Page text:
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Red meat, processed meat and cancer

Did you know that eating more than 700 grams (raw weight) of red meat a week increases your risk of bowel cancer? Or that the risk of developing bowel cancer goes up 1.18 times for every 50 grams of processed meat eaten per day?

The World Health Organization has classified processed meats including ham, bacon, salami and frankfurts as a Group 1 carcinogen (known to cause cancer) which means that there’s strong evidence that processed meats cause cancer. Eating processed meat increases your risk of bowel and stomach cancer. Red meat, such as beef, lamb and pork, has been classified as a Group 2A carcinogen which means it probably causes cancer.

Did you know if you’ve had cancer, maintaining a healthy diet can help prevent it from coming back?


How red and processed meat increase cancer risk

Current research shows that there are certain chemicals in red and processed meats – both added and naturally occurring – that cause these foods to be carcinogenic. For example, when a chemical in red meat called haem is broken down in the gut, N-nitroso chemicals are formed and these have been found to damage the cells that line the bowel, which can lead to bowel cancer. These same chemicals also form when processed meat is digested. In addition, the nitrite and nitrate preservatives used to preserve processed meat produce these N-nitroso chemicals and can lead to bowel cancer.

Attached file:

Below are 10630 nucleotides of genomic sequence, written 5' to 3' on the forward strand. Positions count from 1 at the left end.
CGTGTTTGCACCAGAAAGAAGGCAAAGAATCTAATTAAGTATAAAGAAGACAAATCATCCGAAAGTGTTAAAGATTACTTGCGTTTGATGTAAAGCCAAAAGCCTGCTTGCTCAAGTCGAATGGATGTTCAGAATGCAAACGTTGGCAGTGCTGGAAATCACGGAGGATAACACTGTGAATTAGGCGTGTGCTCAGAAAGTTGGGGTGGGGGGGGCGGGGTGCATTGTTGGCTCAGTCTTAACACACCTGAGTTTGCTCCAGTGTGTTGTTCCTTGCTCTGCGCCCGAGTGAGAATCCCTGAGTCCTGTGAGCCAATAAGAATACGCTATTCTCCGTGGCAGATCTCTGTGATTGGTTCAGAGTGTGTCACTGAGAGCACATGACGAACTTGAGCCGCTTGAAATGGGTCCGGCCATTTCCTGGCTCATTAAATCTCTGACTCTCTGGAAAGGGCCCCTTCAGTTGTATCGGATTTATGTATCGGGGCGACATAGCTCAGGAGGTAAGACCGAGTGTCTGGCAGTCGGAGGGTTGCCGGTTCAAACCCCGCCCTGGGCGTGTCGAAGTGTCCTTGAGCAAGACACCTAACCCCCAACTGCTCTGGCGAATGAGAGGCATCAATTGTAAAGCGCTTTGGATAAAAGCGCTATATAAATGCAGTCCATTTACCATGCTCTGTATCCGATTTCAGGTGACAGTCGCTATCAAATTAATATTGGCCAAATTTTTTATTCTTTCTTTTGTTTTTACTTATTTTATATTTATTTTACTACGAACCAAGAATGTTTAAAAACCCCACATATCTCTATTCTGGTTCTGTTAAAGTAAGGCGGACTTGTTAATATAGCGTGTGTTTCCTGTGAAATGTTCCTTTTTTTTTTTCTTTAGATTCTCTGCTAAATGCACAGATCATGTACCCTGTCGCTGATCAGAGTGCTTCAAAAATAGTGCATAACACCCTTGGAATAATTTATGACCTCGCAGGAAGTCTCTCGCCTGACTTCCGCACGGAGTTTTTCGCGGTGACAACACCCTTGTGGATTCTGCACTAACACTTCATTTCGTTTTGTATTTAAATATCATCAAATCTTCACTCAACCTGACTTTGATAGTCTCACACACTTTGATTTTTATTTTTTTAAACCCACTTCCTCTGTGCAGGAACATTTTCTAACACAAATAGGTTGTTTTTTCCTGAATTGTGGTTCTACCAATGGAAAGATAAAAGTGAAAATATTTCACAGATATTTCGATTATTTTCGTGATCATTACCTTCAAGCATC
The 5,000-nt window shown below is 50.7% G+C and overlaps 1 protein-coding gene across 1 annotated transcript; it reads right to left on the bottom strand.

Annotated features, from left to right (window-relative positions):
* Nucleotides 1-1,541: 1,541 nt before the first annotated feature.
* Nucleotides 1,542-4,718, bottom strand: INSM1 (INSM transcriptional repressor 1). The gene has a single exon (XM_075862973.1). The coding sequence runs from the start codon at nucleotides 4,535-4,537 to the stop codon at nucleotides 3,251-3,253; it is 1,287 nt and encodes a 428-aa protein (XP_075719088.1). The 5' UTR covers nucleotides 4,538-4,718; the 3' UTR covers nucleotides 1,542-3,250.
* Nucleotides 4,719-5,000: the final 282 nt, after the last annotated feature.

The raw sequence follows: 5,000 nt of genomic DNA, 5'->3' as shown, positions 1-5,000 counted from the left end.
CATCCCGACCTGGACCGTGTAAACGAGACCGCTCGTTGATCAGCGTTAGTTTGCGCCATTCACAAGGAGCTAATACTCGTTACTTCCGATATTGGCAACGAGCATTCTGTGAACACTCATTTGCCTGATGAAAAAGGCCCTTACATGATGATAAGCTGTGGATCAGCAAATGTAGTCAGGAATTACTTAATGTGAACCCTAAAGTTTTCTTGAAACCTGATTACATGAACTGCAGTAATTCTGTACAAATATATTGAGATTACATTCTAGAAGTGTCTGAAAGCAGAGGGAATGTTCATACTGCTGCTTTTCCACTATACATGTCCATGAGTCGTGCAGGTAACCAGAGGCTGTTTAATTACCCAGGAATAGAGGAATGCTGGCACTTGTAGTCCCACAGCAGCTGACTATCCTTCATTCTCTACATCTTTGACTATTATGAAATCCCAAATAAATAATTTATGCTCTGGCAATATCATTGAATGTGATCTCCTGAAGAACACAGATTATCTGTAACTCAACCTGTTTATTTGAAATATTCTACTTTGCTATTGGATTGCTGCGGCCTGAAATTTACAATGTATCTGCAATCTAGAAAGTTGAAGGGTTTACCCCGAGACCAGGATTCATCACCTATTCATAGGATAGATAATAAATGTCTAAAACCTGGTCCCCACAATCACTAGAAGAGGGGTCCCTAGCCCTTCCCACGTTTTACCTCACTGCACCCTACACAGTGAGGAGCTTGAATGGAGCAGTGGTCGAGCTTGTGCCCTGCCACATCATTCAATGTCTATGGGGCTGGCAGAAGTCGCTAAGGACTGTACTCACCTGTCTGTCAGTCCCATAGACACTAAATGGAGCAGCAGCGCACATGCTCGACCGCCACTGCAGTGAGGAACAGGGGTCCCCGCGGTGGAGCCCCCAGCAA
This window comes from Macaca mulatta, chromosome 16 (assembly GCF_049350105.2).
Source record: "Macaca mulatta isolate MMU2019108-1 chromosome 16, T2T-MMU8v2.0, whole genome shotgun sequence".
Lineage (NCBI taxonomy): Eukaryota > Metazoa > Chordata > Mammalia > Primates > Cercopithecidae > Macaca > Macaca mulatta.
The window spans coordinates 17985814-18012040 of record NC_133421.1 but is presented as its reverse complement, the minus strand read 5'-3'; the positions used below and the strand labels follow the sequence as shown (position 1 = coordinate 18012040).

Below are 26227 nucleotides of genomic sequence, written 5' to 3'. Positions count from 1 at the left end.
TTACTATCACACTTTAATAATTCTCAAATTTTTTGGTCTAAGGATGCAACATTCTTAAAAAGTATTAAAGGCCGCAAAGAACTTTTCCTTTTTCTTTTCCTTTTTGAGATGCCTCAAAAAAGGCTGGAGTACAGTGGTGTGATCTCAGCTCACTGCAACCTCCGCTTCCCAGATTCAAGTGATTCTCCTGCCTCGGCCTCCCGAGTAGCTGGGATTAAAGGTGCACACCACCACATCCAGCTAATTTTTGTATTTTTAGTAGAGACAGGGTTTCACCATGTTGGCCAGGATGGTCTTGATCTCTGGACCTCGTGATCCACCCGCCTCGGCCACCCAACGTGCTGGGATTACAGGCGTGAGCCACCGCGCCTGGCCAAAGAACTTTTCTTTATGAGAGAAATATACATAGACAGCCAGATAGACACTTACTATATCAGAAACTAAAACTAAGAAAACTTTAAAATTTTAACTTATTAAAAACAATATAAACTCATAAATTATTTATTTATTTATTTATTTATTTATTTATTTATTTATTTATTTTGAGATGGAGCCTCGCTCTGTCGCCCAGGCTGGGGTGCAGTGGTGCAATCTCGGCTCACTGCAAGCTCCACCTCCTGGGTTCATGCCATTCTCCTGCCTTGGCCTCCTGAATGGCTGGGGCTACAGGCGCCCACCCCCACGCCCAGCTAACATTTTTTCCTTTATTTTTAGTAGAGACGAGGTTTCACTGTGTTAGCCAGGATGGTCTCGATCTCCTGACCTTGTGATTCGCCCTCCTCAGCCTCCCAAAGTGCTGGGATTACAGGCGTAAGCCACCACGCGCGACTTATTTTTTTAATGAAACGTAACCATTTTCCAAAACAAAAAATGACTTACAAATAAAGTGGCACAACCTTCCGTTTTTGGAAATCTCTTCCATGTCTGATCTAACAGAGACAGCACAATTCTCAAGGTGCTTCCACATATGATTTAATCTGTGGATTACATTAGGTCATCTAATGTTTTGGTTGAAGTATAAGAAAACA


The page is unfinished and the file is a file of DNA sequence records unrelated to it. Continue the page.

To find out your cancer risk, take the Cancer Risk Quiz.


Cancer Council recommendations

To reduce your risk of cancer, Cancer Council recommends eating no more than 1 serve of lean red meat per day or 2 serves 3-4 times per week. Red meat includes beef, lamb and pork.

Cut out processed meats altogether or keep them to an absolute minimum. Processed meats include bacon, ham, devon, frankfurts, chorizo, cabanossi and kransky.

Cutting down on red and processed meats will reduce your cancer risk.

Find out more about red meat, processed meat and cancer prevention.

Vegetarian diets can be healthy and balanced too. However, if you don’t eat meat or other animal foods, it is important to ensure you are getting enough protein, Vitamin B12, iron, zinc, calcium and omega 3 fatty acids.

Examples of serve sizes:

A serve of red meat is equal to 90-100g raw or 65g cooked. Examples of serve sizes:

  • ½ cup mince
  • 2 small chops
  • 2 slices roast meat

Substitutes for 1 serve of red meat include:

  • 80g cooked or 100g raw chicken or turkey
  • 100g cooked or 115g raw fish fillet or 1 small can of fish
  • 2 large eggs
  • 1 cup cooked lentils, chick peas, split peas, dried or canned beans
  • 30g nuts e.g. peanuts or almonds
  • 170g tofu or tempeh

Tips to reduce your cancer risk:

  • Cut out processed meat. Try swapping the prosciutto and pepperoni out of your pizza or pasta for chicken, mushrooms, eggplant, or capsicum.
  • Reduce your red meat portions. Try marinated chicken or swap meat for fish a couple of times each week.
  • Add eggs, beans, lentils, fish or chicken to your meals for a protein boost.
  • Try a vegie pattie burger, vegetable lasagne, tofu stir fry or a falafel wrap.
  • Visit Healthy Lunch Box for healthy recipes and tips.
  • If you’ve had cancer, visit Life after cancer treatment to find out what support is available.

Cancer risk quiz

Cancer risk quiz

Find out how you can reduce your cancer risk by answering 10 quick questions and download our FREE cookbook: